The country’s government is not unfamiliar with batting away human rights critiques during a sporting event, given similar concerns were raised about the treatment of Tibetans when Beijing hosted the 2008 Olympics.

But while the 2008 Games were seen by some as China’s coming-out party onto the world stage, the 2022 iteration is already far less rose-tinted, given the failure of predictions that the country’s integration into the global economy would lead to further liberalisation of its political culture.

NZ’s response: pragmatic or muddled?

New Zealand’s response to the diplomatic furore could be described as suitably pragmatic or unhelpfully muddled, depending on which side of the China fence you sit.

In December last year, Sports Minister Grant Robertson said the Government had earlier decided against sending any ministers to Beijing – a call he chalked down to the logistics of international travel during the Covid pandemic, rather than a calculated snub.

But while Robertson was clear the decision should not be seen as a boycott, that message did not get through to Trade and Export Growth Minister Damien O’Connor when he spoke to Parliament’s foreign affairs committee later that month.

O’Connor answered in the affirmative when asked by National trade spokesman Todd McClay whether he backed the boycott, adding: “It’s something that we need to do as a nation – we need to stand up and make points.”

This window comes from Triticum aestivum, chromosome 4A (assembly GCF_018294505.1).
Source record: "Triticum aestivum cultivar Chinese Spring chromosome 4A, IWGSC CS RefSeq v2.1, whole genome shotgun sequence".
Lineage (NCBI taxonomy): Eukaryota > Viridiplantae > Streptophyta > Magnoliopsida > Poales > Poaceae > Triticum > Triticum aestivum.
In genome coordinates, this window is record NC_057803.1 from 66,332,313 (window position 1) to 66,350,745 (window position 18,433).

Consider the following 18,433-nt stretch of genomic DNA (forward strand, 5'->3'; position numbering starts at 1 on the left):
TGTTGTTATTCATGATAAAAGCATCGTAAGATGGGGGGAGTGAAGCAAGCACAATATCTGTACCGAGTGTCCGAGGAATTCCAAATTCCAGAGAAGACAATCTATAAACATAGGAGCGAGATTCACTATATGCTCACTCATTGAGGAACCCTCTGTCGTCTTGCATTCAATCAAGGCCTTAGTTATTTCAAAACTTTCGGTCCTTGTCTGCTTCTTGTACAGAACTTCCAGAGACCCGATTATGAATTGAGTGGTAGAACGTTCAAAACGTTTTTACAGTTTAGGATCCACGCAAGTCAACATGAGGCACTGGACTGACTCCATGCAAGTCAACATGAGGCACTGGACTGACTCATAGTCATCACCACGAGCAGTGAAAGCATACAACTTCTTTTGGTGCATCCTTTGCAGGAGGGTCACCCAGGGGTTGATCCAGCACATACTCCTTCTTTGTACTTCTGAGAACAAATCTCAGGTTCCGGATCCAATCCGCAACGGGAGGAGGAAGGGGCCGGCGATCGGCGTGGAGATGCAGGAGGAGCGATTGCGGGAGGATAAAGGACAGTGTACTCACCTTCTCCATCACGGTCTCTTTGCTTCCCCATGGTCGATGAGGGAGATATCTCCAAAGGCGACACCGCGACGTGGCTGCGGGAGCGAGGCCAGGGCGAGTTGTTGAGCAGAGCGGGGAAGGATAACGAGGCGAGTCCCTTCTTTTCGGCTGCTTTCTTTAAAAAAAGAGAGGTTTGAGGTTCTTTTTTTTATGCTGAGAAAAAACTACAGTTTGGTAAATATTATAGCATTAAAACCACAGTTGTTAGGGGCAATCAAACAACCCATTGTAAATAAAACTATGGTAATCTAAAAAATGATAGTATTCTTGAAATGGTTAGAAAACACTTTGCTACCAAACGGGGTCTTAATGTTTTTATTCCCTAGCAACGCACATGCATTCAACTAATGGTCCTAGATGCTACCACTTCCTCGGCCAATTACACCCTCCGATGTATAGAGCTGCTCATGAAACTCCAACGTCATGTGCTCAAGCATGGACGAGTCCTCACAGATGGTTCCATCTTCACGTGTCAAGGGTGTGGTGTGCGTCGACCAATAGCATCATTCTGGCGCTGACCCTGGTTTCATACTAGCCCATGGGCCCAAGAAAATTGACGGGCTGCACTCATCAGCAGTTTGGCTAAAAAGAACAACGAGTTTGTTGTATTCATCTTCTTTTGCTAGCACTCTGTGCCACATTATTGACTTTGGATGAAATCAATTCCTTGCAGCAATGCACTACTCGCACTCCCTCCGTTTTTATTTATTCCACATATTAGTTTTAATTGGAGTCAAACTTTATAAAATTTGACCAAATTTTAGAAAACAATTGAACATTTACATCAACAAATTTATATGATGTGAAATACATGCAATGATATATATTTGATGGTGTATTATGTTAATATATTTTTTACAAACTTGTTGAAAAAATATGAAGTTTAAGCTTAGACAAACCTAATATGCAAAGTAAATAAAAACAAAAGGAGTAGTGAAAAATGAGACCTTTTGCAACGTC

Exactly what point is being made seems a little unclear, while foreign affairs officials were coy about which diplomats would attend the opening ceremony, saying only that “a representative from the New Zealand Embassy attended, as a signal of support for our athletes in the absence of international spectators”.

For regimes looking to “sportswash” their reputations on the global stage, the benefits may well be worth the costs – so there should be plenty of opportunity for sports and politics to mix in the years ahead.

“Like others, we do have concerns regarding the human rights situation in China and we continue to raise these with China both privately and in public statements.”

The New Zealand team in Beijing has also been cagey about the broader political debate: the New York Times reported that NZ Olympics spokesman Lewis Hampton cut off an attempt to ask three Kiwi skiers about the rules on political statements, saying the athletes were there to talk about “performance” rather than protest.

With the Winter Olympics running until February 20, there seems scope for more uncomfortable situations.

It won’t be the last large-scale sporting event held in an authoritarian state, either: November’s FIFA World Cup will take place in Qatar, while the astronomical costs associated with hosting such events have increasingly triggered pushback from locals and made them less viable for most countries.

For regimes looking to “sportswash” their reputations on the global stage, the benefits may well be worth the costs – so there should be plenty of opportunity for sports and politics to mix in the years ahead.

Sam Sachdeva is Newsroom's national affairs editor, covering foreign affairs and trade, housing, and other issues of national significance.

Leave a comment